3. User flows:
Now that the sketches were tested it was time to get some actual user flows out to hone the sketching process and start producing prototypes. The first iteration of a user flow through “The OG Recipe Guide” didn’t indulge any real decision points and was a little difficult to understand per Imogen and Daniel’s feedback (my partner and instruction respectively), so a couple iterations were needed to produce a model suitable for prototyping.
Day 4: August 5, 2016
After creating the corresponding user flows it was now time to start prototyping out more realized versions of what “The OG Recipe Guide” would look like, to do this more screens were needed at higher fidelity.
2. User testing:
After the fist prototype was tested, it was time to create a second prototype, removing features that weren’t needed and adding a few. Some examples of removed features included removing the navigation bar officially as an option, the random recipe finder and the tabs at the bottom of the screen.
The third and final prototype included the functionality needed to operate the app as well as higher fidelity mockups to give Imogen a better idea of what the final product would look like. I was pretty proud of this version as it included all the features needed to accomplish the proposed solution, a splash screen and some notification style functionality as well.
4. Testing the third prototype:
Unfortunately Imogen and I didn’t realize until this far into the process that there was a major problem: I’d built the app for the android platform, which doesn’t really sound like a big deal except for the fact that she uses an iPhone. This meant the app had to be completely redesigned as there is no back button in android but there is in iOS.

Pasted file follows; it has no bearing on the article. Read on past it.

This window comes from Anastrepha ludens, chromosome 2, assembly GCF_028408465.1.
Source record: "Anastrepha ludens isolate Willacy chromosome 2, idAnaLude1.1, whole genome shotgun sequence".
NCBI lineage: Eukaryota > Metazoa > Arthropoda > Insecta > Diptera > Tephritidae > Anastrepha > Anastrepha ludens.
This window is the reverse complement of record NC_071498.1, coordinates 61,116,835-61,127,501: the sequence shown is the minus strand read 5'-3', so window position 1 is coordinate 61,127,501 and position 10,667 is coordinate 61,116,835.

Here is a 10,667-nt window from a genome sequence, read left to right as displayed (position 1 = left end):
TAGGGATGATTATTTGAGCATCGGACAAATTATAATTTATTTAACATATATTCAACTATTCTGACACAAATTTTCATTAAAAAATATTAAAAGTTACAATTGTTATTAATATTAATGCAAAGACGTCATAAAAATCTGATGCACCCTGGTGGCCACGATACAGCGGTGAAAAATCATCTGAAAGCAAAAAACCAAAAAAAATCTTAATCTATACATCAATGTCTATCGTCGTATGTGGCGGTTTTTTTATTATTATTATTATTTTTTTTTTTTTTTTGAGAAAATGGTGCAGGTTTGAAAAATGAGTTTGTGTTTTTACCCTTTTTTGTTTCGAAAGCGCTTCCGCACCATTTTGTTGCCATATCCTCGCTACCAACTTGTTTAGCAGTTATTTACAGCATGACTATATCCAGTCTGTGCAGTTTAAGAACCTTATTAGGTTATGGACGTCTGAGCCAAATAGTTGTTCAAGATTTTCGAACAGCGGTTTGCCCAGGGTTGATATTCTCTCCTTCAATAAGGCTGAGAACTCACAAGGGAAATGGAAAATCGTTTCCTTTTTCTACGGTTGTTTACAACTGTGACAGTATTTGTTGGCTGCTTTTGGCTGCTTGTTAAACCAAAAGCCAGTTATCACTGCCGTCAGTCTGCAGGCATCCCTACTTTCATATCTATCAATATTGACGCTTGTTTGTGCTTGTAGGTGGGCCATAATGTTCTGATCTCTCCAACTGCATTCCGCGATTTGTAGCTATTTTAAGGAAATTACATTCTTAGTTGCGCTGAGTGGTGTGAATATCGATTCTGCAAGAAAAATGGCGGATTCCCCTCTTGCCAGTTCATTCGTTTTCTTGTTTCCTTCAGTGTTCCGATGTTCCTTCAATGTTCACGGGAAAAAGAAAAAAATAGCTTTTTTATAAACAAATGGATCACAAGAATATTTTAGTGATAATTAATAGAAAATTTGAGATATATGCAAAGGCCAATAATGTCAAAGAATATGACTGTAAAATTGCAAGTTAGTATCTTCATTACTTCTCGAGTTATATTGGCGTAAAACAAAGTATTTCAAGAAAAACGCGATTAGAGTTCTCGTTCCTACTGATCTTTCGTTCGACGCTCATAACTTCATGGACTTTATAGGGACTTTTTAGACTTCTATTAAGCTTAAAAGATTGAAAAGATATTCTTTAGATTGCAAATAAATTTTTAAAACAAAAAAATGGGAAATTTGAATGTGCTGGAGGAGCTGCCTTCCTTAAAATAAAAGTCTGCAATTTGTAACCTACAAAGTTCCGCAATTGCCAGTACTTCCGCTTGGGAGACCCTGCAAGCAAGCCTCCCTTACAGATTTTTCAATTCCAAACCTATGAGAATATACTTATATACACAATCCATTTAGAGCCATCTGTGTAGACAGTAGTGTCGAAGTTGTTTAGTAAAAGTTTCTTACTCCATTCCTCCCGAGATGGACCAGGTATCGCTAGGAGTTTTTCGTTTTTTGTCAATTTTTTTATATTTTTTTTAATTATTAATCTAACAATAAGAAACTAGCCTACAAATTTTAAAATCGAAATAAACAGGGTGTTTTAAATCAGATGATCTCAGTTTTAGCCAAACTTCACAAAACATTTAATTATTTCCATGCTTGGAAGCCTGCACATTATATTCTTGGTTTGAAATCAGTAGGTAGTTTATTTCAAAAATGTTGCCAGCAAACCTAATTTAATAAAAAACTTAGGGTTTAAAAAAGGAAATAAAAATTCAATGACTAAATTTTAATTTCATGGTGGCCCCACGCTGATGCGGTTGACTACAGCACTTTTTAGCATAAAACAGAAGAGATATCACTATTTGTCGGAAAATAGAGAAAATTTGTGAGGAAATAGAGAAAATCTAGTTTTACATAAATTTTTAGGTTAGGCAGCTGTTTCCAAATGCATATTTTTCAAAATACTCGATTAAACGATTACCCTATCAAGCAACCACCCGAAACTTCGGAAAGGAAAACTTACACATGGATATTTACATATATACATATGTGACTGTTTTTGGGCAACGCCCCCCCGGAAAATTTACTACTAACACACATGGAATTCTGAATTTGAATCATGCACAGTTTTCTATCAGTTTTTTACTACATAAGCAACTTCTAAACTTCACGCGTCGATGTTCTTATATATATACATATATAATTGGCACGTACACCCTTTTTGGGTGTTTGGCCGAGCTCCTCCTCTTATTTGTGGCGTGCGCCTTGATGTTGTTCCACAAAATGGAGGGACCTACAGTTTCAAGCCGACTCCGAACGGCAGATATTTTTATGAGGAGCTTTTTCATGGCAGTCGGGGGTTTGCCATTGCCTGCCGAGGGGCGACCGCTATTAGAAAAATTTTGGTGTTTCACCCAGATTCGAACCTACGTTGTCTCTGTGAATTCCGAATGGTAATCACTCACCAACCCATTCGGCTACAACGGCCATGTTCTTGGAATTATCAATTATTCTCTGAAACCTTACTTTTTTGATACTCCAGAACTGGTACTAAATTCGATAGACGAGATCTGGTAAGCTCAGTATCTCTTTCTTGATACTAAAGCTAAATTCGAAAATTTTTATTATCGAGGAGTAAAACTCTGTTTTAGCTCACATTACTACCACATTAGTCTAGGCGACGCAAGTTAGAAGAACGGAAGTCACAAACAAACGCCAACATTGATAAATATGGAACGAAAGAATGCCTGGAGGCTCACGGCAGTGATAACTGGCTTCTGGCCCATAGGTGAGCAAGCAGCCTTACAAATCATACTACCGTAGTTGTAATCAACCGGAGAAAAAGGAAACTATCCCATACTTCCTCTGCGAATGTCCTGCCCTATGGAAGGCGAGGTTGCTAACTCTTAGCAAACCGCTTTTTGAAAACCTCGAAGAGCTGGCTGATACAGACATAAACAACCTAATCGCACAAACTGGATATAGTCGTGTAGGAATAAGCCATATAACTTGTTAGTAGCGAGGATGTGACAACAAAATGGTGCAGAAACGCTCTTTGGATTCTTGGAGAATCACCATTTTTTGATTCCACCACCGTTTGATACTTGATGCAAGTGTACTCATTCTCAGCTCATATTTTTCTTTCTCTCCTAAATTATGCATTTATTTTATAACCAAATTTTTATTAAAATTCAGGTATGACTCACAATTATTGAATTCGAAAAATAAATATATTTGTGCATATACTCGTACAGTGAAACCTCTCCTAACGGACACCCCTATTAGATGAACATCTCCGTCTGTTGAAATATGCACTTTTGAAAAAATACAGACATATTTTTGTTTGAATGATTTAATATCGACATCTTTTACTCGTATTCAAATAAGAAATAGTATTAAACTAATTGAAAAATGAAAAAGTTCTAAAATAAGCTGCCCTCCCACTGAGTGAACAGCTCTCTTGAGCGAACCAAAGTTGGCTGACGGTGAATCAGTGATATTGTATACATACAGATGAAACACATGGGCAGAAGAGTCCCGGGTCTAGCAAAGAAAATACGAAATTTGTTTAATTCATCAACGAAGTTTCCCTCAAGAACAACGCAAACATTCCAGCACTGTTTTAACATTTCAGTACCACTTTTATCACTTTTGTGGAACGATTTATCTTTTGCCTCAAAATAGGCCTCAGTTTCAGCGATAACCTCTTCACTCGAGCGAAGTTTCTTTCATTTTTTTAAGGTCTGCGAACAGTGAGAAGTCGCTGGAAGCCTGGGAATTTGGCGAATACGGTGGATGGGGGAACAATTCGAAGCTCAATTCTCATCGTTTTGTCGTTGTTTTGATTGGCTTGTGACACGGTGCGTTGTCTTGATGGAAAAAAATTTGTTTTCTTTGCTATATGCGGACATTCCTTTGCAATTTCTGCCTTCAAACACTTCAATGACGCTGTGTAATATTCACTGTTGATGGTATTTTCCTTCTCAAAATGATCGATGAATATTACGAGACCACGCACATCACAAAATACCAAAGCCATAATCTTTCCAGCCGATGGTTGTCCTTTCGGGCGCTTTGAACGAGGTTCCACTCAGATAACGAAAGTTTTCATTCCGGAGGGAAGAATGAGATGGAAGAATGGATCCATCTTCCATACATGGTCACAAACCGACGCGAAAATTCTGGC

5. The final design:
This time instead of going through the paper prototype process, I mad the decision to create a digital version which would be more suitable for Marvel interactive testing, not to mention it would give the app a little more focus. In the digital prototype I added the back button functionality, and removed the unneeded features.
6. The interactive prototype:
Creating the interactive prototype actually turned out to be really fun, below you’ll find a copy to the link of that demo if you’d like to take a look for yourself.
Marvel prototype here.
7. What’s next?
- To create a physical android application: I think it would be really cool to see this app come to life, and I plan on doing so in the future.
- To add the random recipe functionality: I really like this idea of adding a random recipe, and would like to integrate that feature into the app down the road.
Impact & Results:
Currently it’s too soon to really establish either impact or results, but I do believe that Imogen liked the app and I’m really happy with what it turned out to be! I look forward to developing “The OG Recipe Guide” in the future and am happy with what I’ve accomplished in my first UX focused mobile app design.
Change your mind about the photos?
Link to case study with images can be found here:
Case Study, The OG Recipe Guide Austin Harshberger "The OG Recipe Guide" Partner: Imogen August 6, 2016 Case Study:…redsplum.wordpress.com
View presentation here: